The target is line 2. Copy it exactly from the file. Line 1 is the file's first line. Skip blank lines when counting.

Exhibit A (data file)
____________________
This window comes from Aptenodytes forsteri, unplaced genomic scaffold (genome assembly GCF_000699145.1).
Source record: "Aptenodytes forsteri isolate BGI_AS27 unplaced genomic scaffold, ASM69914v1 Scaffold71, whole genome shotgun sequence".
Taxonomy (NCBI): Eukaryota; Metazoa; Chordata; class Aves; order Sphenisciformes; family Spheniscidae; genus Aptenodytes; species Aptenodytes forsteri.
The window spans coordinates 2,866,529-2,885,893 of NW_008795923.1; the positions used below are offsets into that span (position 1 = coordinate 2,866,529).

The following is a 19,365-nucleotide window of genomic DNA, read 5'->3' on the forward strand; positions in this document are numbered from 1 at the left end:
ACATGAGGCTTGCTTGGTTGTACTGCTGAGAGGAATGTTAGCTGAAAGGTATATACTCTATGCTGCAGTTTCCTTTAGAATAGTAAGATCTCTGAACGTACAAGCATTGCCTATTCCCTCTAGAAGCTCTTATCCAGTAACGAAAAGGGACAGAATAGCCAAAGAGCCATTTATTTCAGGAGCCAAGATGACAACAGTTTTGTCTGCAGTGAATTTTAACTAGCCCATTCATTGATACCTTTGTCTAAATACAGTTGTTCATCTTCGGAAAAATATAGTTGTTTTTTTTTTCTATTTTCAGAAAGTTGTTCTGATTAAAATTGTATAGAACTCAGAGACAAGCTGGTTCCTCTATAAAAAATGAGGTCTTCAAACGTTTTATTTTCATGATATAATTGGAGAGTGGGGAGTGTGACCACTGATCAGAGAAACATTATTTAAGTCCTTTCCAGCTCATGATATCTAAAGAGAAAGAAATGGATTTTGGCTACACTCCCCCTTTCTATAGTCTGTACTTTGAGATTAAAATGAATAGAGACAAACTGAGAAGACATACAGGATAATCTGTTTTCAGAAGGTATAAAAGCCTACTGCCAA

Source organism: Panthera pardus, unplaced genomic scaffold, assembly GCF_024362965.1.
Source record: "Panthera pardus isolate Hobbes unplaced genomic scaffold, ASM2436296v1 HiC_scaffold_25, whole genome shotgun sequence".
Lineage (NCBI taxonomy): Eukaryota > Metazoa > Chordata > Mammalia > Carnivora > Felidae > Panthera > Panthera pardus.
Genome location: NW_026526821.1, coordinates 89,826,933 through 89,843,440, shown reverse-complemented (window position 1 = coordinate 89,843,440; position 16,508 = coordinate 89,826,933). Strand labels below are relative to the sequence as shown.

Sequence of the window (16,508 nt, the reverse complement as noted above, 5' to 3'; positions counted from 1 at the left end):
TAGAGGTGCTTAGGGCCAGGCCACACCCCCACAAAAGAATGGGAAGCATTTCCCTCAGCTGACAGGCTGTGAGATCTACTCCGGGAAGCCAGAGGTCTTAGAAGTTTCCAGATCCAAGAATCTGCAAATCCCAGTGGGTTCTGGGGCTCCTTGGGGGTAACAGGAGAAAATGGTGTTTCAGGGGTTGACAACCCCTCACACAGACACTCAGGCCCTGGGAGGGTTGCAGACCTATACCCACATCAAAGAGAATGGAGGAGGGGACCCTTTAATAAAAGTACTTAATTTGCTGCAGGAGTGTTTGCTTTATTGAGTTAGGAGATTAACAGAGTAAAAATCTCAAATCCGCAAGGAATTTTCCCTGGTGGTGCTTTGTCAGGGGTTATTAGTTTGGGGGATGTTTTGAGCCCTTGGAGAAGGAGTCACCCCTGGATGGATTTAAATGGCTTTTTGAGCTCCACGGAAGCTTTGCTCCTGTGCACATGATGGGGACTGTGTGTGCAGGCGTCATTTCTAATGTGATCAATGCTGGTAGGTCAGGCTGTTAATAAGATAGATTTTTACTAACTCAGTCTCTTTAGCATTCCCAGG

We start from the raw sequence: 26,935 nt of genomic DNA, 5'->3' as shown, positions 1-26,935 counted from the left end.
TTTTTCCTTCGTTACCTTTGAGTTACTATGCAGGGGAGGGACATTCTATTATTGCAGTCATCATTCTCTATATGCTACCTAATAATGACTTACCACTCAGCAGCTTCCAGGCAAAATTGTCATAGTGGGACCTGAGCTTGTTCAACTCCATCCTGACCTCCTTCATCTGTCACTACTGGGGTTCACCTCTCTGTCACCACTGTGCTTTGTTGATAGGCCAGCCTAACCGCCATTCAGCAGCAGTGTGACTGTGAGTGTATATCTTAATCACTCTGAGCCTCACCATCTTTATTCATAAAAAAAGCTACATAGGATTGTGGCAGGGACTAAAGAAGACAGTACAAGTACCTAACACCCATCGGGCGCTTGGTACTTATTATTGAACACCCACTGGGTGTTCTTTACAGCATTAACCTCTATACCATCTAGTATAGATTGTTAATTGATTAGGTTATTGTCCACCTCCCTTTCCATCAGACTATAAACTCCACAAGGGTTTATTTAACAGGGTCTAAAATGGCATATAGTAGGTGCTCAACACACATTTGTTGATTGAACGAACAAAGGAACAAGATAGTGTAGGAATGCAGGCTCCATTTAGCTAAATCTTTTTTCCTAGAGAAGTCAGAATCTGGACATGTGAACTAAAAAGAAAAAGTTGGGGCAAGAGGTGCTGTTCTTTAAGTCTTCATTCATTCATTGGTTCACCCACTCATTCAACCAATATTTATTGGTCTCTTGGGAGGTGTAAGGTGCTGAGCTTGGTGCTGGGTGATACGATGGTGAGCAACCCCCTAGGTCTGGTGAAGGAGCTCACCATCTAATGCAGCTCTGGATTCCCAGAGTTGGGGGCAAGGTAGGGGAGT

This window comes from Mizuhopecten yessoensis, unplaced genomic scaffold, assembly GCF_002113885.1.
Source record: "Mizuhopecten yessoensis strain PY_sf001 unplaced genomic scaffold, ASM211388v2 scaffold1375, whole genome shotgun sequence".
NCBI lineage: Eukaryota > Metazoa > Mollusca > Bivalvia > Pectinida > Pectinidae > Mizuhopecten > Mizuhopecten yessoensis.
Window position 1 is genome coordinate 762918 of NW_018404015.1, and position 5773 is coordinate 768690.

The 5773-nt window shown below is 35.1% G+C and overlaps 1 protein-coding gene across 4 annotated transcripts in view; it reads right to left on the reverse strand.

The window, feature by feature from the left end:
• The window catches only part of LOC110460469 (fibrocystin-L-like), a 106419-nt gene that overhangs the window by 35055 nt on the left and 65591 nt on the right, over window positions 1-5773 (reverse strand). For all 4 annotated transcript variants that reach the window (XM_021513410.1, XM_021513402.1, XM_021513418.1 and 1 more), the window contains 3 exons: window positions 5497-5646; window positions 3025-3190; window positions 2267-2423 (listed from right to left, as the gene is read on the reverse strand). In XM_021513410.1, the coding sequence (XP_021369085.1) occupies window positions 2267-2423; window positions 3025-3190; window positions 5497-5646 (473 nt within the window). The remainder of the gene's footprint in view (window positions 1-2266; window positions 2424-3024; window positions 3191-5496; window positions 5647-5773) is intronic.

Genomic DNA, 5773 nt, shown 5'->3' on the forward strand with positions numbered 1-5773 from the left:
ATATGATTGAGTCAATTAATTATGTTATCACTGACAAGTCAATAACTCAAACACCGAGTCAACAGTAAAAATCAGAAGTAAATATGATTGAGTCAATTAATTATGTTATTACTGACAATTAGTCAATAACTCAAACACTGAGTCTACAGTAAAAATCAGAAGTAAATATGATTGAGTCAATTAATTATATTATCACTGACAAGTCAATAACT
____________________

Source record: "Aptenodytes forsteri isolate BGI_AS27 unplaced genomic scaffold, ASM69914v1 Scaffold71, whole genome shotgun sequence".